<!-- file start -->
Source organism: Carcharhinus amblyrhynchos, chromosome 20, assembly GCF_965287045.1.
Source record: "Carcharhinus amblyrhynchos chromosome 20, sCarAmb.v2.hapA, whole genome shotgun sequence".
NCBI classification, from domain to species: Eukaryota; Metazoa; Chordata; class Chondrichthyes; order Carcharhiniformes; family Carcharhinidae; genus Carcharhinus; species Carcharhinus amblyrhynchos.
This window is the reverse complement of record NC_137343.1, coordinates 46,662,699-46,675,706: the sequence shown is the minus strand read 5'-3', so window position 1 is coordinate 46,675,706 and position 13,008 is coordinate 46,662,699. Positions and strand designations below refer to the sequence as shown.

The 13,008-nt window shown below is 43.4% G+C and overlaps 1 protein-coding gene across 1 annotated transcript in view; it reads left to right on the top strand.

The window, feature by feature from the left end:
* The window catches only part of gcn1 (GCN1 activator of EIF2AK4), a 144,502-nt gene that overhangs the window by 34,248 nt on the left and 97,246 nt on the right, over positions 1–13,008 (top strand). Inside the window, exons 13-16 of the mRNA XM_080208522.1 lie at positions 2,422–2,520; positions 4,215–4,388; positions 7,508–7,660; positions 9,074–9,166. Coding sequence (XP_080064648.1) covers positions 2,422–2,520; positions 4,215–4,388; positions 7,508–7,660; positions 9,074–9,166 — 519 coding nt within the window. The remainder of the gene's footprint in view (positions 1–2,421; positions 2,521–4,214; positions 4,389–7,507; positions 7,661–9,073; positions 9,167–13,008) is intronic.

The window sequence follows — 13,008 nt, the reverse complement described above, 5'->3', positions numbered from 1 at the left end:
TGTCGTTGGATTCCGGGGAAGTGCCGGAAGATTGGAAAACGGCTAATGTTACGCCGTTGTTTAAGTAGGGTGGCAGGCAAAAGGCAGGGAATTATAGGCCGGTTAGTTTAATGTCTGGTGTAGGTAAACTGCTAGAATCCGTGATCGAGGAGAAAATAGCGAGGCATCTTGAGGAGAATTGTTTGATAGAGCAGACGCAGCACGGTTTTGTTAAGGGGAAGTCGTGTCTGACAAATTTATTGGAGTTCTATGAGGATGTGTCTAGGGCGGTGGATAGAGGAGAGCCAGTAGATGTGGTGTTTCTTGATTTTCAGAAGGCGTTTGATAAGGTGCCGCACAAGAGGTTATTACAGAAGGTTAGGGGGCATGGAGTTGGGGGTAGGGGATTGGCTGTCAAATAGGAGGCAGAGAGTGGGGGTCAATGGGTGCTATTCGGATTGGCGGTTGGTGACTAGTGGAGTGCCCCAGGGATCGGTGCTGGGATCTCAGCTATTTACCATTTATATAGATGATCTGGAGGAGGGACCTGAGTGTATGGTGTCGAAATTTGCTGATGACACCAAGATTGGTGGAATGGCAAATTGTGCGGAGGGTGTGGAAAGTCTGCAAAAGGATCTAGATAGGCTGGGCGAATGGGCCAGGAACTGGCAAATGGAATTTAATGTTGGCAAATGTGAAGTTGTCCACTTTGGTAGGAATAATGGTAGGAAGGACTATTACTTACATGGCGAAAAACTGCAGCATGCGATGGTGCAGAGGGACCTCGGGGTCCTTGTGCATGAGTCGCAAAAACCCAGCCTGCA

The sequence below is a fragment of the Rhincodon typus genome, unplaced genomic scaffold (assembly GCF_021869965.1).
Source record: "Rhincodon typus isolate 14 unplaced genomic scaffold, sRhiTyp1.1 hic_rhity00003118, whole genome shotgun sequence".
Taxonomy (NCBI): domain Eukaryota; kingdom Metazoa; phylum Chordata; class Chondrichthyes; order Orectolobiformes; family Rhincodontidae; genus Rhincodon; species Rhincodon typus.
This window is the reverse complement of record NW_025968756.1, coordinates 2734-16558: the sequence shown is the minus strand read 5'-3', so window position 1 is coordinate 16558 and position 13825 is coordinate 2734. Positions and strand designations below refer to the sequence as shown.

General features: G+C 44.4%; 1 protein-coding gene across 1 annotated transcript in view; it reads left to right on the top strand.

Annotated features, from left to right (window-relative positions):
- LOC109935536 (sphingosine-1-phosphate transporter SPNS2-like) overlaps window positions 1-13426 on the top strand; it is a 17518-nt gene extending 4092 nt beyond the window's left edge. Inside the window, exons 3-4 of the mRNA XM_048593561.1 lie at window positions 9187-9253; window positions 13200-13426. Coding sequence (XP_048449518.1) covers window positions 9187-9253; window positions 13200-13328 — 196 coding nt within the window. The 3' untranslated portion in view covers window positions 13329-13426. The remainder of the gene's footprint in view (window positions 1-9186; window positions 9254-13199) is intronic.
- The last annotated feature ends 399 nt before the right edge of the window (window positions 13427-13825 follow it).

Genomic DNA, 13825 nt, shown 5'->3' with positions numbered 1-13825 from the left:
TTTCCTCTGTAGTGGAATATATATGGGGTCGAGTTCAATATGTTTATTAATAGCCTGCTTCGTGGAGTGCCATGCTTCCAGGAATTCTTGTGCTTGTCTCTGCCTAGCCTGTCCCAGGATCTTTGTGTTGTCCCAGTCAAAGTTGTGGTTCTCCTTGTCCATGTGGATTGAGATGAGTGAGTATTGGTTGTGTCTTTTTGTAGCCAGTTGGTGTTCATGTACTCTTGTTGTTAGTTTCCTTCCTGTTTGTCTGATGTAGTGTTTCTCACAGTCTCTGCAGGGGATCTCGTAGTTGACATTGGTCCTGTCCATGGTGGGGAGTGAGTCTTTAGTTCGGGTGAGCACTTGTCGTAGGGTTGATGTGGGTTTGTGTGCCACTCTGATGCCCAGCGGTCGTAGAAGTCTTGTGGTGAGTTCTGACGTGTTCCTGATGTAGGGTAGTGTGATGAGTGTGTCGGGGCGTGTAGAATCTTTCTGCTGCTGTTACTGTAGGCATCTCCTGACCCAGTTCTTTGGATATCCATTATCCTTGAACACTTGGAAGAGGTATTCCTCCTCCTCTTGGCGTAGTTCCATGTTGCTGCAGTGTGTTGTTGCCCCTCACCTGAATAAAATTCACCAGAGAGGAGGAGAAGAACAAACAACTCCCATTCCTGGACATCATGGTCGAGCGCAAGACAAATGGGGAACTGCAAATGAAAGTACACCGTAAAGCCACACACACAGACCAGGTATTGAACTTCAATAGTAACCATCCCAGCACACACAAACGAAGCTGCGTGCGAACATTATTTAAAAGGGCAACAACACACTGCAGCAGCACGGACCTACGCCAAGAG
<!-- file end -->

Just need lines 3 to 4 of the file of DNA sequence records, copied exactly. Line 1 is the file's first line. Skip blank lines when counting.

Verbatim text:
NCBI classification, from domain to species: Eukaryota; Metazoa; Chordata; class Chondrichthyes; order Carcharhiniformes; family Carcharhinidae; genus Carcharhinus; species Carcharhinus amblyrhynchos.
This window is the reverse complement of record NC_137343.1, coordinates 46,662,699-46,675,706: the sequence shown is the minus strand read 5'-3', so window position 1 is coordinate 46,675,706 and position 13,008 is coordinate 46,662,699. Positions and strand designations below refer to the sequence as shown.